The ‘Nontraditional’ Women’s College Dean Debra Dobkins
At the midpoint of the fall term of the 2012-13 academic year, Dr. Debra Dobkins completes the first leg in her newest academic assignments – dean of the 134-year-old Women’s College at Brenau University.
One of her biggest challenges, she said, is bridging the gap between the traditional 18- to 22-year-old residential students on the tradition-rich campus and the “nontraditional” students who not only may commute to classes but also may be older and already involved in careers or raising families.
Dobkins personally has been in both student categories.
“I was one of those who went back to college after having a family and working in a full-time job,” said Dobkins. “I know what courage and determination it takes for a woman who has been managing a home, a family, a job, and other things in life to come to school. I am constantly amazed at how they excel. They put their hearts into it.”
Both the “nontraditionals” and commuter “day students” in the Women’s College “need to become more involved in every aspect of the Women’s College experience,” she said. “Just because they do not have a bedroom on campus does not mean that they are not a vital part of our campus community.”
Click below to listen to an interview
with Dr. Debra Dobkins on WBCX FM.
Dobkins, who joined the Brenau faculty in 1998, has been an associate professor of English and director of the Writing Center that helps students bolster their communications skills. She now has responsibility for the 900-student residential college – one of 47 women’s colleges still in operation in the United States.
“I can think of no better person to oversee the stewardship of the Women’s College than Dr. Dobkins,” said to Dr. Andrea Birch, who previously held the Women’s College deanship alongside her other roles as dean of the College of Fine Arts & Humanities and dean of the Undergraduate School.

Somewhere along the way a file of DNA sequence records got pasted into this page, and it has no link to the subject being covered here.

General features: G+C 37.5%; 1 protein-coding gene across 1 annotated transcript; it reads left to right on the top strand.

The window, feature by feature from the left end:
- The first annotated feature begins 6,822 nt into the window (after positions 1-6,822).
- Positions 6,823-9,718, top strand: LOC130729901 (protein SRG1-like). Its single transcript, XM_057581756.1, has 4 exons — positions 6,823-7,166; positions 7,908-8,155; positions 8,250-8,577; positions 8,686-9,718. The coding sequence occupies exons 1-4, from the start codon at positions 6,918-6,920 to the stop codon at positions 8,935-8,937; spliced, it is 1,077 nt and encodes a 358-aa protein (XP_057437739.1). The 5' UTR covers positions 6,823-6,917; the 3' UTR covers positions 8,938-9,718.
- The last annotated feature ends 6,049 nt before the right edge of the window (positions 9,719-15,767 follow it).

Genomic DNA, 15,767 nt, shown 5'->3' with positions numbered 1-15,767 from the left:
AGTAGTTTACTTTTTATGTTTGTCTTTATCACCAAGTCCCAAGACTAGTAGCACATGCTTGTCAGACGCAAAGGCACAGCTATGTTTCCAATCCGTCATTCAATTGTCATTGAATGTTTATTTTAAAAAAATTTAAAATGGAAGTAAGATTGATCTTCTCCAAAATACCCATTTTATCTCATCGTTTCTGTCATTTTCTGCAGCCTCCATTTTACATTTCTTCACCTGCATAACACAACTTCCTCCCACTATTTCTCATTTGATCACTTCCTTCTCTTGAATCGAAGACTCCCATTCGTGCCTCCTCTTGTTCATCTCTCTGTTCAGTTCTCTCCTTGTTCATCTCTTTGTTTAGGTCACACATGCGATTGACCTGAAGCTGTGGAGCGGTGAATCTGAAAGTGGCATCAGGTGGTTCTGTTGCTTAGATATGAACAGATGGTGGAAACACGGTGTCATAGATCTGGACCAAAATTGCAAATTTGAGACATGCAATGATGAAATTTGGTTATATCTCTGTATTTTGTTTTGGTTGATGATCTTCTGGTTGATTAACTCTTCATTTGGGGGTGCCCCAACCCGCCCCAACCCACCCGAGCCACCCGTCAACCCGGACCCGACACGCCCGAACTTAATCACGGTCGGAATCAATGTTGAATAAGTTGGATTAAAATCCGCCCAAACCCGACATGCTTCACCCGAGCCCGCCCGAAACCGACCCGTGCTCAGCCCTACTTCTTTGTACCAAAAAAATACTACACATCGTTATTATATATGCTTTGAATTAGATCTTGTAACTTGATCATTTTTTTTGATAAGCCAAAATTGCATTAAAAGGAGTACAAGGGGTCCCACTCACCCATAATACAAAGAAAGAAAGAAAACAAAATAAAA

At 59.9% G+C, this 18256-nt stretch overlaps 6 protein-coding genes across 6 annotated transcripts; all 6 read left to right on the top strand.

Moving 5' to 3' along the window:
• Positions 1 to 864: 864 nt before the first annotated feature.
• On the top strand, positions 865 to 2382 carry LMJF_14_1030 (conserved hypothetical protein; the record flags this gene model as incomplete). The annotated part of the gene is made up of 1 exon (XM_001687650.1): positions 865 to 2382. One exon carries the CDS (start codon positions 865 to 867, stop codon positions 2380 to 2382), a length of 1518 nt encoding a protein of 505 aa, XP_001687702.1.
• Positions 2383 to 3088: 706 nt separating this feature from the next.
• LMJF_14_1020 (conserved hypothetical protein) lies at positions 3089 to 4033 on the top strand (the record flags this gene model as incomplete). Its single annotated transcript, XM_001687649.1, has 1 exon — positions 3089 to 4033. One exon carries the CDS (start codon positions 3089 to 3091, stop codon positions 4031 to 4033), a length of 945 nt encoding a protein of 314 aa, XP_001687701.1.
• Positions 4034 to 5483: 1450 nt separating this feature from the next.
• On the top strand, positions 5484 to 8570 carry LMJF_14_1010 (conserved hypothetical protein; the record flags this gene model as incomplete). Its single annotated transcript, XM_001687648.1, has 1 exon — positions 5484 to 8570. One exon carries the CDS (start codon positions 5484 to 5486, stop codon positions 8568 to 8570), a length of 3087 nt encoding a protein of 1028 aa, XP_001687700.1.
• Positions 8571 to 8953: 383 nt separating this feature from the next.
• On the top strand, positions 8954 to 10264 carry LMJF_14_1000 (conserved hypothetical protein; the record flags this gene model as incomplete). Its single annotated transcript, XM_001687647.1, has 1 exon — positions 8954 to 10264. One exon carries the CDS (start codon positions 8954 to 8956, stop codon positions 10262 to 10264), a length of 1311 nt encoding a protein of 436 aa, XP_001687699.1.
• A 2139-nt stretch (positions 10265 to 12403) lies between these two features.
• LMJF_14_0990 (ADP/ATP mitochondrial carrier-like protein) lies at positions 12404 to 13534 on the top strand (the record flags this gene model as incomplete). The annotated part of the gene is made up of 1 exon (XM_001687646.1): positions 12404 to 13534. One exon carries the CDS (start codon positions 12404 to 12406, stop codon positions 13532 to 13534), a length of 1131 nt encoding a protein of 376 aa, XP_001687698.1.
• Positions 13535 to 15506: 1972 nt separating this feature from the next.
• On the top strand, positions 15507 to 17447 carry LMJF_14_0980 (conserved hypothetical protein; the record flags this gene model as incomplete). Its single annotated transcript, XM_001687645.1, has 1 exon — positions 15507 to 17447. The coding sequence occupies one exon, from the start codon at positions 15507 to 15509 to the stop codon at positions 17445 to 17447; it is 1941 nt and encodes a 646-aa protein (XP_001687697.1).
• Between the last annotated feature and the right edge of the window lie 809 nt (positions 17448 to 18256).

“She has been an inspiration to her students throughout her career, and she understands why it is important to Brenau and to the world to preserve the unique Women’s College environment at Brenau.”
Women’s college product
Dobkins, a product of women’s college education, earned a Bachelor of Arts degree in English and a Master of Arts in Teaching English degree from Agnes Scott College. There, she was an Irene K. Woodruff Scholar, a member of Mortar Board National Honor Society and the top-ranked member of her graduating class, the first “returning student,” which is Agnes Scott’s nomenclature for “nontraditional,” to achieve that distinction.
She earned her Ph.D. in Language and Literacy Education from the University of Georgia, where she was a recipient of the Faculty Development in Georgia grant. She also was a member of the Phi Kappa Phi national honor society and a nominee for the Robert B. Park Prize for graduate writing. Her dissertation, Artisans of the Self: Southern Women Reading Southern Women was nominated for several awards.